Never a Eulogy

In the recent terrific film The Queen, set in London during the immediate aftermath of the death of Princess Diana, England's royal family faces mounting public pressure to "comfort the nation" and engage in showy demonstrations of grief over the loss of the "People's Princess."  Their intention was to pray for the deceased and treat the matter with dignity.  "Restrained grief and sober, private mourning," Queen Elizabeth II says.  Yet in the end, she capitulates, visiting an impromptu shrine in front of Buckingham Palace and reading a prepared statement that sounds the emotion-drenched notes demanded by the public. 

Catholics in the United States aren't immune from this phenomenon.  In recent decades Catholic funerals have come to resemble the London scenes depicted in the film.  Friends and family members of the deceased often deliver lengthy, emotional, anecdote-filled remembrances of the departed at the funeral Mass.  As would-be eulogists take turns sharing their memories from the lectern, the remembrances can last up to thirty minutes. 

It would probably come as a surprise to most Catholics to learn that such eulogies at funeral Masses are prohibited by longstanding Church teachings.  Last year, a priest in the Diocese of Covington, Kentucky, made local news by letting his parish know that he would start enforcing that prohibition.

The priest, Father Dan Vogelpohl, is pastor of Blessed Sacrament Church in a Northern Kentucky suburb of Cincinnati.  In discussing his intent to enforce the ban on eulogies at Masses, he issued a four-part catechesis on the purpose of a funeral Mass.

 In part one of his catechesis, he distilled the Church's teaching on the ban:  "In 1989 the Vatican published the revised Order of Christian Funerals (OCF) for the United States. The long-standing prohibition of eulogies at Catholic funerals was again upheld and restated. ‘A brief homily based on the readings should always be given at the funeral liturgy, but never any kind of eulogy.'"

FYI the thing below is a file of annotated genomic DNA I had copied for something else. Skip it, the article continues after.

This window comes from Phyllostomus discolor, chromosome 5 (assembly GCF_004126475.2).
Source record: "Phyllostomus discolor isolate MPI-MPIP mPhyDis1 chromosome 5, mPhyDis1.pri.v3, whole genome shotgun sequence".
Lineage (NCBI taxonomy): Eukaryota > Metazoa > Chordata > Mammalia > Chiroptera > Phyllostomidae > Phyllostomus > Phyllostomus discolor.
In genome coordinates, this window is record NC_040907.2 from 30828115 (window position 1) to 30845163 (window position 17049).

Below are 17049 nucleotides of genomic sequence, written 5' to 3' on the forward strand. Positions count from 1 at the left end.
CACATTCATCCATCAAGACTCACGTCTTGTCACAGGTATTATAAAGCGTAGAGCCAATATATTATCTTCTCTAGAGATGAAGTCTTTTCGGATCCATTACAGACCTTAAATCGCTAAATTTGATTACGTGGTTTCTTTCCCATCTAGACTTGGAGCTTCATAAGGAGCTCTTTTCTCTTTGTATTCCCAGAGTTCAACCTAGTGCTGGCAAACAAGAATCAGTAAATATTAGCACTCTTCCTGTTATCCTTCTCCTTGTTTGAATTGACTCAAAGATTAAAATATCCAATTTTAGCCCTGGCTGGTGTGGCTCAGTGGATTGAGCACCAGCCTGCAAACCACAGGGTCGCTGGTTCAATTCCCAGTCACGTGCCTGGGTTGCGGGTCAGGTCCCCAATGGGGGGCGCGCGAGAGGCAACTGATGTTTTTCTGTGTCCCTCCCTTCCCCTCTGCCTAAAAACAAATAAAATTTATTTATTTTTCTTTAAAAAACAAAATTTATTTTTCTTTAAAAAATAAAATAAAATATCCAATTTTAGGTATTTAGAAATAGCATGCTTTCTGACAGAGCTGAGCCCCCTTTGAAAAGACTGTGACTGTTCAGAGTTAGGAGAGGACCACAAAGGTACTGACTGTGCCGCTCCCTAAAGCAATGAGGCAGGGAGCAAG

Father Vogelpohl also cited the revised General Instruction of the Roman Missal promulgated by John Paul II in year 2000, in which the prohibition of eulogies was again restated: "At the Funeral Mass there should, as a rule, be a short homily, but never a eulogy of any kind."

But just as importantly, he explained why the ban exists in the first place.  "The firm belief of the Catholic Church is that the Christian funeral is not a celebration of the life of the person who has died, even though we honor and express gratitude for all God's gifts to that person."

He then borrowed words from Archbishop Pilarczyk of nearby Cincinnati: "The funeral liturgy is a celebration of salvation and mercy, of grace and eternal life. It is not meant to be a commemoration (much less a canonization) of the person who has died. Extended remembering of the deceased often results in forgetting the Lord."

Yet we've been taught by television and popular culture that the eulogy is the high point of a funeral.  Many mourners, accordingly, seem to think that giving a eulogy is a right of the faithful.  Father Vogelpohl recalled an example.  "As I was about to begin the final commendation, a relative of the deceased came forward and politely told me to ‘sit down, because he had a few things to say.' He then went on for over twenty minutes with a detailed chronology of the deceased's life."

Priests and parish leaders have become accustomed to accommodating the wishes of grieving family members.  Thus, even priests who know about the ban are loath to enforce it.  As one priest told me, "It's a tough situation.  Frankly, given the circumstances, I permit things that I probably shouldn't.  But the handful of days between the death of a loved one and a funeral isn't an ideal time to catechize the faithful."

Is there a place for remembrances when Catholics say farewell to a loved one?  Yes.  Here is Father Vogelpohl:  "The Church's Order of Christian Funerals provides for a Funeral Vigil. This is ordinarily celebrated at the time of what we commonly call the 'visitation,' 'wake,' or 'lay out' for the deceased." He explained that "the vigil consists of prayers and scripture readings. The end of the Vigil Service is a very good time for a family member or friend to speak in remembrance of the deceased."

In the case of my late father, his friends and family members were invited to share anecdotes and stories at a reception after his funeral Mass.  It worked wonderfully.  The relaxed setting of the reception took the pressure off the speakers, and people who might not be up to speaking to a church full of people, regardless of its licitness, felt comfortable enough to share a story or two.

So let's salute Father Vogelpohl for addressing a touchy subject with both charity and directness.  It would be wise for everyone — priests, parish leaders, even grieving family members — to follow his example.

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